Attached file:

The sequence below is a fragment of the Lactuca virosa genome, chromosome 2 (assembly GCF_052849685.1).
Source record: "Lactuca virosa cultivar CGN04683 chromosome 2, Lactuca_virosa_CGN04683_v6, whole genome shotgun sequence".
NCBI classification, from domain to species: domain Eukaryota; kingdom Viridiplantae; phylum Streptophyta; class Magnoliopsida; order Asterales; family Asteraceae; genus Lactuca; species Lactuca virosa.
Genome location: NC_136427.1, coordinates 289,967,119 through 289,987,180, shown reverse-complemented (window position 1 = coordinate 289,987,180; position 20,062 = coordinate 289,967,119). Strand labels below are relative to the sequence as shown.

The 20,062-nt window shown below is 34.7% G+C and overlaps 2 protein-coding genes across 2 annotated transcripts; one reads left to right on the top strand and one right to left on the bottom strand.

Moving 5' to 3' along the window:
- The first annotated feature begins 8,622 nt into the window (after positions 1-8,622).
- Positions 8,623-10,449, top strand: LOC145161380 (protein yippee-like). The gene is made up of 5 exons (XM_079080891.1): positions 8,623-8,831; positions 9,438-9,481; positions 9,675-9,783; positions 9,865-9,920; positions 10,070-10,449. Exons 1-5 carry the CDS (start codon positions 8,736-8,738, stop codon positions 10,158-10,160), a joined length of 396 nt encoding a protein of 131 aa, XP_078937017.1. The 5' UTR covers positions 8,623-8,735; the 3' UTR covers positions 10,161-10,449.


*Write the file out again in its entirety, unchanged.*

The sequence below is a fragment of the Lactuca virosa genome, chromosome 2 (assembly GCF_052849685.1).
Source record: "Lactuca virosa cultivar CGN04683 chromosome 2, Lactuca_virosa_CGN04683_v6, whole genome shotgun sequence".
NCBI classification, from domain to species: domain Eukaryota; kingdom Viridiplantae; phylum Streptophyta; class Magnoliopsida; order Asterales; family Asteraceae; genus Lactuca; species Lactuca virosa.
Genome location: NC_136427.1, coordinates 289,967,119 through 289,987,180, shown reverse-complemented (window position 1 = coordinate 289,987,180; position 20,062 = coordinate 289,967,119). Strand labels below are relative to the sequence as shown.

The 20,062-nt window shown below is 34.7% G+C and overlaps 2 protein-coding genes across 2 annotated transcripts; one reads left to right on the top strand and one right to left on the bottom strand.

Moving 5' to 3' along the window:
- The first annotated feature begins 8,622 nt into the window (after positions 1-8,622).
- Positions 8,623-10,449, top strand: LOC145161380 (protein yippee-like). The gene is made up of 5 exons (XM_079080891.1): positions 8,623-8,831; positions 9,438-9,481; positions 9,675-9,783; positions 9,865-9,920; positions 10,070-10,449. Exons 1-5 carry the CDS (start codon positions 8,736-8,738, stop codon positions 10,158-10,160), a joined length of 396 nt encoding a protein of 131 aa, XP_078937017.1. The 5' UTR covers positions 8,623-8,735; the 3' UTR covers positions 10,161-10,449.